Important Traits of a Client-Focused Financial Advisor
What’s your definition of financial freedom?
Is it a number on a spreadsheet? Is it having the ability to spend lots of time with loved ones? Maybe a monthslong road trip, enjoying all the national parks with your spouse in a comfortable RV, is your retirement dream.
No matter how you enjoy your golden years, it’s key to have a holistic financial plan that includes all the puzzle pieces – big and small. An experienced financial advisor helps you see it all. She or he acts as not just a planner, but also a financial coach and risk manager. Sticking to the auto theme, it’s like having a pit crew to repair financial problems that arise as well as the help of a spotter atop the track who alerts you to threats and opportunities that lie ahead.
Recently, I had a client call and ask me if they should finance a new RV purchase or pay with cash. Simple question, you might say. Sure, I could have immediately gone to a financial nerd’s favorite tool – a spreadsheet – to calculate the total interest with financing and compare that to the opportunity cost of outlaying a substantial chunk of cash. But because I know her and worked alongside her to develop a plan, I weighed more information into my analysis. You can never go wrong taking a step back to recognize the bigger picture.
A broader perspective indeed helps to see all the puzzle pieces. Here are some of the facts of the RV purchase case I considered and why each is so important in the client-advisor relationship.
1. I know the client’s personality type and need for financial security (cash on hand)
What’s been fascinating to be a part of over the last 15 years or so in the advice-giving industry is that an advisor’s job has seemingly morphed from math-centered to part-time psychologist. It is so critical to know your mind when it comes to money matters. We have a financial personality quiz we like to ask clients to take early in their relationship with us. The Klontz Money Script Inventory (KMSI) assessment helps people uncover their true financial beliefs.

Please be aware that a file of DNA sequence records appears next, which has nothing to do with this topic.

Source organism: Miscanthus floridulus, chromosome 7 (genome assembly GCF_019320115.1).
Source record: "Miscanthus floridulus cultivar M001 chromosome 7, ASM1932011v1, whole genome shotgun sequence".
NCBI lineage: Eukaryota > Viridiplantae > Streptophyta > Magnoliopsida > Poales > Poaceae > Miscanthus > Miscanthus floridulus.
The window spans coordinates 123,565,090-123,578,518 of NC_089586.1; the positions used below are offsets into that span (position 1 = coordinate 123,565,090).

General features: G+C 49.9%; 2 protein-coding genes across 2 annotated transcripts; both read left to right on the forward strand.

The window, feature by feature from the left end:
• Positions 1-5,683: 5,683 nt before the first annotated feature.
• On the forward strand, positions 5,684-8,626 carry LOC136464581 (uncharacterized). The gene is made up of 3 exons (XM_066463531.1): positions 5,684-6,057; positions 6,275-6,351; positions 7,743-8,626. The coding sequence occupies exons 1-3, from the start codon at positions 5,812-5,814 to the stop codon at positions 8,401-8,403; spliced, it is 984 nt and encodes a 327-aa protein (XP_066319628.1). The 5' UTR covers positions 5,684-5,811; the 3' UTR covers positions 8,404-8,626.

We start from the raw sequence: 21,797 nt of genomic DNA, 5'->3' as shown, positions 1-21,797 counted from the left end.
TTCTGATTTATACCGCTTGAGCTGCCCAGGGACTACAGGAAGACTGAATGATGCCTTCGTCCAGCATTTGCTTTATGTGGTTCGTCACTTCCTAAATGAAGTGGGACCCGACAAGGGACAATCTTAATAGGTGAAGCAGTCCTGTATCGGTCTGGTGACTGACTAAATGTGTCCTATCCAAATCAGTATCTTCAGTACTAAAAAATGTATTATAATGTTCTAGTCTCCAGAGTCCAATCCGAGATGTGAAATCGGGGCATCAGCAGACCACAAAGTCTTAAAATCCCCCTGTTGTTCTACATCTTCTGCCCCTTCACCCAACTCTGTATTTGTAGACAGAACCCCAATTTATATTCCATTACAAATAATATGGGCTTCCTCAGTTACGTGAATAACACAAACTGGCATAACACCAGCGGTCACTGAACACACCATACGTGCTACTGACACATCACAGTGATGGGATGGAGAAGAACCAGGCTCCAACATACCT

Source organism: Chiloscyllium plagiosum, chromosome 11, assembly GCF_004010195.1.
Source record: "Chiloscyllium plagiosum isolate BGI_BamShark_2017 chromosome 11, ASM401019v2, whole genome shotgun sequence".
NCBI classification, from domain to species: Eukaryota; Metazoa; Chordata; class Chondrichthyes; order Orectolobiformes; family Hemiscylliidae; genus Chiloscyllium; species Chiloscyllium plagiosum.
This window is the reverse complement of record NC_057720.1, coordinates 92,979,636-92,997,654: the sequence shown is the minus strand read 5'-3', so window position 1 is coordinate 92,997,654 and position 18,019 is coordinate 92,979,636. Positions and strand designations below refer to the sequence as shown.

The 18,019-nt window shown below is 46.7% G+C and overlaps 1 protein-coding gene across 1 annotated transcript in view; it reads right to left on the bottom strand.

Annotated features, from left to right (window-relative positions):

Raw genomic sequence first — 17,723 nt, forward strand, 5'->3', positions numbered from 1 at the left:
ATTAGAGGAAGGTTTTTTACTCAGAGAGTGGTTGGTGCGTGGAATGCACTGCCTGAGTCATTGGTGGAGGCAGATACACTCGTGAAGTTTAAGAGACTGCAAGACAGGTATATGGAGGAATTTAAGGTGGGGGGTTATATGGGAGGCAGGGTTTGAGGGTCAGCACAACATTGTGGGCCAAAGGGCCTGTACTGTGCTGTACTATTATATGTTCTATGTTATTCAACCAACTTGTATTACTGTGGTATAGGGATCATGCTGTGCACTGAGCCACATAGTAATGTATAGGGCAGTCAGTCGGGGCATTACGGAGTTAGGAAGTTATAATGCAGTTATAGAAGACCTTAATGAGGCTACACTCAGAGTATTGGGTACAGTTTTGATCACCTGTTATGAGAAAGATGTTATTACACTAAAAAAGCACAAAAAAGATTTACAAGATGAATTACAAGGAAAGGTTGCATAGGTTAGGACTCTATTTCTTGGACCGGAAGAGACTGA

Back to the RV purchase, I was aware of the client’s attitudes about big purchases as well as what their personal balance sheet looked like. Both the qualitative and quantitative aspects were laid out so that the best decision could be made.
2. I know their current monthly cash flow situation and ability to take on a hefty RV payment
While feelings about money are important, if there isn’t enough cash coming in, the answer is sometimes a cold flat-out “no” to the infamous “can I afford it?” question. A good planner must be able to share uncomfortable and disappointing news on occasion. In this case, however, the husband and wife had decent incomes that were generally stable. Even with that extra cash outflow each month, they were in good shape to go ahead and make a down payment and do partial financing.
3. I know about upcoming needs for cash (including their travel plans and an upcoming real estate purchase)